Entrepreneurs are constantly striving to expand their knowledge and to develop their minds. They are constantly on the lookout for new ways to reach their full potential. Entrepreneurs network with other successful entrepreneurs in order to learn new methodologies and interesting business tactics. They enjoy discussing with high-achievers in order to discover novel approaches to growing their success. Actually, entrepreneurs use all the available sources of information to learn new strategies. Indeed, entrepreneurs listen to podcasts, watch videos and read books.
Let’s take a look at three books entrepreneurs have particularly enjoyed. Not only have these books stood the test of time, but they are also are available online for free. There really is no reason to not give those books a try.
The Laws of Success in Sixteen Lessons by Napoleon Hill
Napoleon Hill (1883 – 1970) was an American author whose works claimed that entrepreneurs should leverage positive attitudes and fervent expectations in order to improve their lives. Hill wrote numerous books on the principals to achieve success. He mentions that he has found the formula to rise from rags to riches by interviewing wealthy people, such as Andrew Carnegie (d. 1919), one of the most powerful men in the world.
The Laws of Success (1925) is based on the wisdom gathered from a compilation of over 100 interviews with self-made American millionaires such as Henry Ford, J. P. Morgan, John D. Rockefeller, Alexander Graham Bell and Thomas Edison. Napoleon Hill synthesized the most important insights from these successful entrepreneurs in 16 lessons. The first lesson is about finding a definite purpose. Hill explains how to get rid of aimlessness and describes how to create a defined and well-conceived purpose in life. In the following lessons, Hill writes about the tactics to use in order to develop the instinct for leadership. Hill also writes about imagination and explains how to stimulate the mind in order to create new ideas and to develop new plans. In the sixteenth lesson, Hill writes about The Golden Rule and describes how to use the great universal law of human conduct in order to gain co-operation from any individual.
How to Win Friends and Influence People by Dale Carnegie
Dale Carnegie (1888 – 1955) was an American writer who developed famous courses in self-improvement and in interpersonal skills. Carnegie wrote numerous books and gave many lectures on public speaking. His books revolve around the principle that it is possible to modify other people’s behavior by modifying one’s own behavior toward them.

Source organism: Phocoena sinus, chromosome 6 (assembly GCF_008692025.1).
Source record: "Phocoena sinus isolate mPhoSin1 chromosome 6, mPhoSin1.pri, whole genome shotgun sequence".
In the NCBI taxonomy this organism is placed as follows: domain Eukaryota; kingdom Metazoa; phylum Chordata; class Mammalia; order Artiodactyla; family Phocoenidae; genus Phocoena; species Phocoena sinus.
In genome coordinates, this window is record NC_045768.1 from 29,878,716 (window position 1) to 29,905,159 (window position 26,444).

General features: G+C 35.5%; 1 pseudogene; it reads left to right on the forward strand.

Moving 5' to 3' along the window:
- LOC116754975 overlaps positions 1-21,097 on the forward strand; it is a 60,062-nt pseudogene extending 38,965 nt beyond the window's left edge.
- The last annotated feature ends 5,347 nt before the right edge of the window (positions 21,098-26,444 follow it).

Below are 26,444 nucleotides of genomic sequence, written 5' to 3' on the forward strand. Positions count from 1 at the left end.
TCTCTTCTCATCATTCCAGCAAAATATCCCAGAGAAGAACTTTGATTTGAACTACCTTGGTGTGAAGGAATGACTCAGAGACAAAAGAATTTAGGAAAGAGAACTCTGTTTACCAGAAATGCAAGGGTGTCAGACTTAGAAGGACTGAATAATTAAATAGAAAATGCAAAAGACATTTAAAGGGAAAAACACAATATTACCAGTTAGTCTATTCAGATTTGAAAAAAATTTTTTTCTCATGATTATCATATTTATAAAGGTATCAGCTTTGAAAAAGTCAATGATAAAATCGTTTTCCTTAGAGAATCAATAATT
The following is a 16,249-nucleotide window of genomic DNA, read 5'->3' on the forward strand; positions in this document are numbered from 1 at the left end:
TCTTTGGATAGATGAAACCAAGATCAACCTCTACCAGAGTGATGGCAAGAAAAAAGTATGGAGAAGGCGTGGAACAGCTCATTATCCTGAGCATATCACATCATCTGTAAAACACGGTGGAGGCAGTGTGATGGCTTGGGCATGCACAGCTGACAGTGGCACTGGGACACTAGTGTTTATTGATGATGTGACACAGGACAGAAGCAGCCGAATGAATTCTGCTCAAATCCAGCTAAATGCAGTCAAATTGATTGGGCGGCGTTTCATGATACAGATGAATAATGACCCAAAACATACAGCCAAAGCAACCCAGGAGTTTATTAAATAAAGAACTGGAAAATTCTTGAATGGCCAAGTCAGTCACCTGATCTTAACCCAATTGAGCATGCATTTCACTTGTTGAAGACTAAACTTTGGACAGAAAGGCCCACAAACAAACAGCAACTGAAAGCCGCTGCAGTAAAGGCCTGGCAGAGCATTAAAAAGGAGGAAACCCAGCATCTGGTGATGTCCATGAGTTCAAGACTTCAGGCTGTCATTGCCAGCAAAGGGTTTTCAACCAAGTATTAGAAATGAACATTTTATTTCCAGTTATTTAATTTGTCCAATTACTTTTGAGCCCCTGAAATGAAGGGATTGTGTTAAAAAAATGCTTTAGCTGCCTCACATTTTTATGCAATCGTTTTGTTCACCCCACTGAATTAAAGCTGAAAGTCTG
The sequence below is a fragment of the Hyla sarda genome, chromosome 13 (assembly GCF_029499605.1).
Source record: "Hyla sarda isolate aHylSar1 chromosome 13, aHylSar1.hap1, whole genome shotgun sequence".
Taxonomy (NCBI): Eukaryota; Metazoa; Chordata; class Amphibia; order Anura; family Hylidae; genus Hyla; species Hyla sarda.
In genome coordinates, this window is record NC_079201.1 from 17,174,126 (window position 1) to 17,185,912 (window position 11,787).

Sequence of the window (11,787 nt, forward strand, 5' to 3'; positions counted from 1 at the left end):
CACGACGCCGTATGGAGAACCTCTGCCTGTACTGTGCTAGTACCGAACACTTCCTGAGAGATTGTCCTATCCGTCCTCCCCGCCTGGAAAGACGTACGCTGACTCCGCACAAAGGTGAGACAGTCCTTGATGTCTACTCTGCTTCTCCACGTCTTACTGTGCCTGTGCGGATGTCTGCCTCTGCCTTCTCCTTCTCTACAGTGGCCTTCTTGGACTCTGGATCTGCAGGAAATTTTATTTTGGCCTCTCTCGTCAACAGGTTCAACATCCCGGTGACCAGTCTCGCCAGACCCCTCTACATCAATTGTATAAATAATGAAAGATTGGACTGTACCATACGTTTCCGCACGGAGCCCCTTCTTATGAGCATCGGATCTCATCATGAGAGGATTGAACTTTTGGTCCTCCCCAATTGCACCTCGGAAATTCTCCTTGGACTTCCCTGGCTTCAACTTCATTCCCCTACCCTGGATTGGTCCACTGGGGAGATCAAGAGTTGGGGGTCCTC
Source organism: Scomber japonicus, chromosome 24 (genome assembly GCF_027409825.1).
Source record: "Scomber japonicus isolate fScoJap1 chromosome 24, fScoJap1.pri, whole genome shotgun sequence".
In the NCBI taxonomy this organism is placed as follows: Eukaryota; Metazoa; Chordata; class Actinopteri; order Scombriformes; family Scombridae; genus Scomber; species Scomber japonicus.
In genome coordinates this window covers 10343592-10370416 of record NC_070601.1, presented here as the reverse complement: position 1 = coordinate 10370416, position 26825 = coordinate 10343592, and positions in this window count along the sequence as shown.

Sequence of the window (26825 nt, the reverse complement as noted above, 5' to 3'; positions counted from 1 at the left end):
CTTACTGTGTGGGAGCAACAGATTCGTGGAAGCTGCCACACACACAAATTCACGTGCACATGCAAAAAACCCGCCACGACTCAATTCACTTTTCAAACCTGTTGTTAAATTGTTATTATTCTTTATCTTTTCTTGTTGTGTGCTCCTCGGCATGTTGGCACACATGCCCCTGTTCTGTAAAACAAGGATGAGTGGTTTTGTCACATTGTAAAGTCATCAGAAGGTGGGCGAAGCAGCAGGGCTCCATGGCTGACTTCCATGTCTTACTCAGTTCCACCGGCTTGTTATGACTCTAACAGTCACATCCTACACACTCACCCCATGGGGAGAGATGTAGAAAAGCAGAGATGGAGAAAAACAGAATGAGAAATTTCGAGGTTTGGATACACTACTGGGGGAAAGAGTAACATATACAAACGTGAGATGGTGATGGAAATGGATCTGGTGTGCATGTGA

How to Win Friends and Influence People (1936) was a bestseller that is still popular today. The fundamental techniques of public speaking described in the book still apply nowadays. The notions of business communication skills defined in the book remain accurate and continue to prevail in the modern world. Carnegie has successfully devised the secrets to winning people over and his tactics have proven successful on countless occasions. Ultimately, Carnegie’s book shows the reader how to become a leader and to change people’s behavior. The goal of the book is to demonstrate how to change people without giving offense.
The 48 Laws of Power by Robert Greene
Robert Greene (b. 1959) is an American author known for his books on power, seduction, strategy and war. In order to write The 48 Laws of Power, Greene went through three thousand years of history. He dug deep and drew from the philosophies of Machiavelli and of Sun Tzu. Greene researched the lives of prominent figures such as Louis XIV and Henri Kissinger. The author then synthesized his findings in 48 principles.
The 48 Laws of Power (2000) is a cunning, ruthless and ingenious book for anyone interested in observing or gaining ultimate control. The first law recalls the need for prudence and suggests its reader to never outshine the master in order to avoid inspiring fear and insecurity. In the following laws, Greene explains how to use enemies to one’s advantage and describes the benefits of concealing intentions. The author also explains the importance of preserving one’s reputation by demonstrating how a good reputation represents an invaluable source of power. Green then goes on to explain how to transform one’s weakness into power and how to concentrate one’s forces at their strongest point. He writes about the benefits of mastering the art of timing and explains the reasons one should never seem to be in a hurry. Green’s 48th law suggests one should assume formlessness and remain adaptable in order to take advantage of the power of change.